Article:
Wednesday, 9 January 2013

Israeli corp governance standards are much higher than those in Singapore

I wrote before that Singapore has clearly better CG than Malaysia. In my opinion, for a good part because of much better enforcement.

But according to Mak Yuen Teen, in a letter written to the Business Times, Israel has much better standards than Singapore.

An excerpt (emphasis mine) including a few interesting issues and the way they are handled in Israel:

"Israeli Company Law imposes higher standards of corporate governance in a number of key areas compared to what currently exists in our (note: Singaporean) regime. For example, an "external director" who is independent and possesses special qualifications (such as accounting or finance expertise) must be elected by a majority of shareholders who are not controlling or interested shareholders, or not objected to by more than 2 per cent of non-interested shareholders ("special majority").

Another important requirement is for a comprehensive remuneration policy for officers to be approved by a similar special majority, although the board can still adopt the remuneration policy if it is rejected by shareholders. In general, the remuneration packages of the CEO, controlling shareholders and their relatives also require the approval of the special majority.

Rules on disclosure and approval of related-party transactions have also been enhanced to improve minority shareholder protection. What this means is that minority shareholders in Sarin (note: a company based in Israel, listed in Singapore), including Singapore shareholders, will have more say over the appointment of the "external director" and approval of a transparent remuneration policy and remuneration packages of key officers, and greater protection in general, compared to minority shareholders in even Singapore-incorporated companies.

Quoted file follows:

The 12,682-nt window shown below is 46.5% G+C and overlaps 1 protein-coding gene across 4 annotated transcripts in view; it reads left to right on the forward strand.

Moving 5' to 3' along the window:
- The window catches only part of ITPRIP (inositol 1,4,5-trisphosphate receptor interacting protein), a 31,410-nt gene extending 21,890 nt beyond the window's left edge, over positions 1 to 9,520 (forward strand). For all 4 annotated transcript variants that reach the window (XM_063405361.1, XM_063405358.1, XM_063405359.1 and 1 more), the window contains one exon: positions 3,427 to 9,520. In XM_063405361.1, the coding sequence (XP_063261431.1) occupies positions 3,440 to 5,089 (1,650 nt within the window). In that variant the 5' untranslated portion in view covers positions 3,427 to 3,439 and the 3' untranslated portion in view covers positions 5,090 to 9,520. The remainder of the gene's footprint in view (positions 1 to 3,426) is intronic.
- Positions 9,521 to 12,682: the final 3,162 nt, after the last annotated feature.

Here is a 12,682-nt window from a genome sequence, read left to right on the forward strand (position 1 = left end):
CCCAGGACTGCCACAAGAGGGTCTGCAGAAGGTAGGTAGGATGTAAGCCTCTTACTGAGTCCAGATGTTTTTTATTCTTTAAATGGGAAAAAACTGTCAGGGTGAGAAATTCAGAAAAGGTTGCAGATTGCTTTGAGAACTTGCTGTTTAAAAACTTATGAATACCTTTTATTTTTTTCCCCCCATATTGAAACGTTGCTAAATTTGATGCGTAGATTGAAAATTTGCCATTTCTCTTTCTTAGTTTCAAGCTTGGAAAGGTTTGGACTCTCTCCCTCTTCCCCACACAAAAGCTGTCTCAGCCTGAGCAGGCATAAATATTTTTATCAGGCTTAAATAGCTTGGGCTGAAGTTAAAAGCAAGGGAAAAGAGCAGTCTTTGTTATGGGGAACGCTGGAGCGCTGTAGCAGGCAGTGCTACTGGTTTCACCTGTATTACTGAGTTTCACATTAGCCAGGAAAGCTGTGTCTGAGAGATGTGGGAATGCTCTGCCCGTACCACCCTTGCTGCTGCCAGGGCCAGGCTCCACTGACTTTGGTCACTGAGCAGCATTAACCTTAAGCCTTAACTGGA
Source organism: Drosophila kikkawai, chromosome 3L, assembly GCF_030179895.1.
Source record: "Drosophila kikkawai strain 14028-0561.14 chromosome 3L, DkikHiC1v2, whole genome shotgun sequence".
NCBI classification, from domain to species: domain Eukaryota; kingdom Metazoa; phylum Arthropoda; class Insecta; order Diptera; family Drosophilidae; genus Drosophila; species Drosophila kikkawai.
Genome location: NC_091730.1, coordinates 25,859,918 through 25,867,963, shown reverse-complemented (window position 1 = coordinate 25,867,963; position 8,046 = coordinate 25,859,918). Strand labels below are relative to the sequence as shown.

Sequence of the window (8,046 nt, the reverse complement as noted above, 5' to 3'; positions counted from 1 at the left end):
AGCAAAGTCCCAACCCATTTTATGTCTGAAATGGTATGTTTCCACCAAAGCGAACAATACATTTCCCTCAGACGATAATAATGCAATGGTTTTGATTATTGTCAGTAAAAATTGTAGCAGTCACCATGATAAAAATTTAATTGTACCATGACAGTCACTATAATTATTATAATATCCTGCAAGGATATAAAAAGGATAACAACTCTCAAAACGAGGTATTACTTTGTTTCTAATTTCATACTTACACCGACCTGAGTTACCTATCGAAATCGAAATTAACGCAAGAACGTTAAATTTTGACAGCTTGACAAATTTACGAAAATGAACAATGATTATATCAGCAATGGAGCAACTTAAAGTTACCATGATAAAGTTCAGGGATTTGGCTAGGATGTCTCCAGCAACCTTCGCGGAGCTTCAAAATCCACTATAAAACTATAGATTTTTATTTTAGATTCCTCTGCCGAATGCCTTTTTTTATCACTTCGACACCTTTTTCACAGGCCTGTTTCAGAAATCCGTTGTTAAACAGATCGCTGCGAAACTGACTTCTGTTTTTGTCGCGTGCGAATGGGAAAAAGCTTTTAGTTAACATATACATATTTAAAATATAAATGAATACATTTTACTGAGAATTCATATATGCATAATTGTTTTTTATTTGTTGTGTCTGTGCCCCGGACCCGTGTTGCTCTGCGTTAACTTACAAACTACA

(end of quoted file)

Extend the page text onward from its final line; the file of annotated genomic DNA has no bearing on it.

It is ironic that an emerging market like Israel (albeit classified as "developed" by MSCI) has now run ahead of us in key corporate governance requirements because it recognises the importance of protecting minority shareholders. It should certainly make us humble when we make claims about our own "world-class" standards of corporate governance."

As noted, "us" and "our" in the above text refers to Singapore. Since Singapore has higher standards than Malaysia, their authorities also might want to pay attention. It is really about getting a more even playing field for the minority shareholders versus the majority shareholders. And Malaysia still has a long way to go on that area.


  1. No wonder Mr Warren Buffet are willing to invest in Israeli company! Boleh Land sucks yet they are still labeling as a hero in the world and cry for foul if someone criticize them!

  2. Corporate governance is as dynamic as it is evolving. Consequently, countries must, as a matter of course, keep their corporate governance codes constantly reviewed to keep abreast of contemporary developments in corportae governance. This is a common challenge!